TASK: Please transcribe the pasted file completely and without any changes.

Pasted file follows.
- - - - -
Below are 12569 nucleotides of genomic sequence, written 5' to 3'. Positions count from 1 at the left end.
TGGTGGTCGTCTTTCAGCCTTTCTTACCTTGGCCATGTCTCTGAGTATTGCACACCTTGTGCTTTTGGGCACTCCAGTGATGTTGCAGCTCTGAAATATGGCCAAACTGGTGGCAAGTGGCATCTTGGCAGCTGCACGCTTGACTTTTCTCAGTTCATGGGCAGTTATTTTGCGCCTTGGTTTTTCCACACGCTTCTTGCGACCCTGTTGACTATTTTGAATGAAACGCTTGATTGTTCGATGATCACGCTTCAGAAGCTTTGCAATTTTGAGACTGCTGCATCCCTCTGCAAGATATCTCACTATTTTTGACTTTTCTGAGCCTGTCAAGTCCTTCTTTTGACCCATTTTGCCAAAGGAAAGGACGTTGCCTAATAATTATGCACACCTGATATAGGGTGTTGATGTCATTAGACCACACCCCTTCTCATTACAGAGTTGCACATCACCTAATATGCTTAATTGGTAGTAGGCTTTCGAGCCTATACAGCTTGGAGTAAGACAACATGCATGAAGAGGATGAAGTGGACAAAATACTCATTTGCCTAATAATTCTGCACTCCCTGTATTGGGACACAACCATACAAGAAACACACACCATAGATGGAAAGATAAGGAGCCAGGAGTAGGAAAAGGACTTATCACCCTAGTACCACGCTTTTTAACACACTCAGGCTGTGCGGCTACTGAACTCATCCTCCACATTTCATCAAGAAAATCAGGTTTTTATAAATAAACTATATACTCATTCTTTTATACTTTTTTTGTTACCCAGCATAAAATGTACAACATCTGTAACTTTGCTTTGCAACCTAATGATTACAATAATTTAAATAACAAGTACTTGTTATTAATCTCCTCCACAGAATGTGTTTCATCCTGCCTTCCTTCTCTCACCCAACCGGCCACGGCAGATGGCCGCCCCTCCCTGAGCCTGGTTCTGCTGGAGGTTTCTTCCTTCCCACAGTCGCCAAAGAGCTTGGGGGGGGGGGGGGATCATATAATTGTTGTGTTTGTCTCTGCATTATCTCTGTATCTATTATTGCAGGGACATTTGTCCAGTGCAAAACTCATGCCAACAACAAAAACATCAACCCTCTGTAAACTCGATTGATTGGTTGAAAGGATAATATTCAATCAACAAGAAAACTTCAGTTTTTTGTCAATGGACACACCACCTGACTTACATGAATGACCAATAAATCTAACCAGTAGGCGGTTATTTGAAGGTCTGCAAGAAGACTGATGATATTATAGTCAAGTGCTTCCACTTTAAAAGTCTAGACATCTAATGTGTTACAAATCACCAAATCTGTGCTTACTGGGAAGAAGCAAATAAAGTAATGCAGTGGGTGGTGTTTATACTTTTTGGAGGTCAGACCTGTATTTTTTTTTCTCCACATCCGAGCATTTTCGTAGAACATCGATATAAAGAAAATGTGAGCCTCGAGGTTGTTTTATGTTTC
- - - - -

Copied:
Below are 12569 nucleotides of genomic sequence, written 5' to 3'. Positions count from 1 at the left end.
TGGTGGTCGTCTTTCAGCCTTTCTTACCTTGGCCATGTCTCTGAGTATTGCACACCTTGTGCTTTTGGGCACTCCAGTGATGTTGCAGCTCTGAAATATGGCCAAACTGGTGGCAAGTGGCATCTTGGCAGCTGCACGCTTGACTTTTCTCAGTTCATGGGCAGTTATTTTGCGCCTTGGTTTTTCCACACGCTTCTTGCGACCCTGTTGACTATTTTGAATGAAACGCTTGATTGTTCGATGATCACGCTTCAGAAGCTTTGCAATTTTGAGACTGCTGCATCCCTCTGCAAGATATCTCACTATTTTTGACTTTTCTGAGCCTGTCAAGTCCTTCTTTTGACCCATTTTGCCAAAGGAAAGGACGTTGCCTAATAATTATGCACACCTGATATAGGGTGTTGATGTCATTAGACCACACCCCTTCTCATTACAGAGTTGCACATCACCTAATATGCTTAATTGGTAGTAGGCTTTCGAGCCTATACAGCTTGGAGTAAGACAACATGCATGAAGAGGATGAAGTGGACAAAATACTCATTTGCCTAATAATTCTGCACTCCCTGTATTGGGACACAACCATACAAGAAACACACACCATAGATGGAAAGATAAGGAGCCAGGAGTAGGAAAAGGACTTATCACCCTAGTACCACGCTTTTTAACACACTCAGGCTGTGCGGCTACTGAACTCATCCTCCACATTTCATCAAGAAAATCAGGTTTTTATAAATAAACTATATACTCATTCTTTTATACTTTTTTTGTTACCCAGCATAAAATGTACAACATCTGTAACTTTGCTTTGCAACCTAATGATTACAATAATTTAAATAACAAGTACTTGTTATTAATCTCCTCCACAGAATGTGTTTCATCCTGCCTTCCTTCTCTCACCCAACCGGCCACGGCAGATGGCCGCCCCTCCCTGAGCCTGGTTCTGCTGGAGGTTTCTTCCTTCCCACAGTCGCCAAAGAGCTTGGGGGGGGGGGGGGATCATATAATTGTTGTGTTTGTCTCTGCATTATCTCTGTATCTATTATTGCAGGGACATTTGTCCAGTGCAAAACTCATGCCAACAACAAAAACATCAACCCTCTGTAAACTCGATTGATTGGTTGAAAGGATAATATTCAATCAACAAGAAAACTTCAGTTTTTTGTCAATGGACACACCACCTGACTTACATGAATGACCAATAAATCTAACCAGTAGGCGGTTATTTGAAGGTCTGCAAGAAGACTGATGATATTATAGTCAAGTGCTTCCACTTTAAAAGTCTAGACATCTAATGTGTTACAAATCACCAAATCTGTGCTTACTGGGAAGAAGCAAATAAAGTAATGCAGTGGGTGGTGTTTATACTTTTTGGAGGTCAGACCTGTATTTTTTTTTCTCCACATCCGAGCATTTTCGTAGAACATCGATATAAAGAAAATGTGAGCCTCGAGGTTGTTTTATGTTTC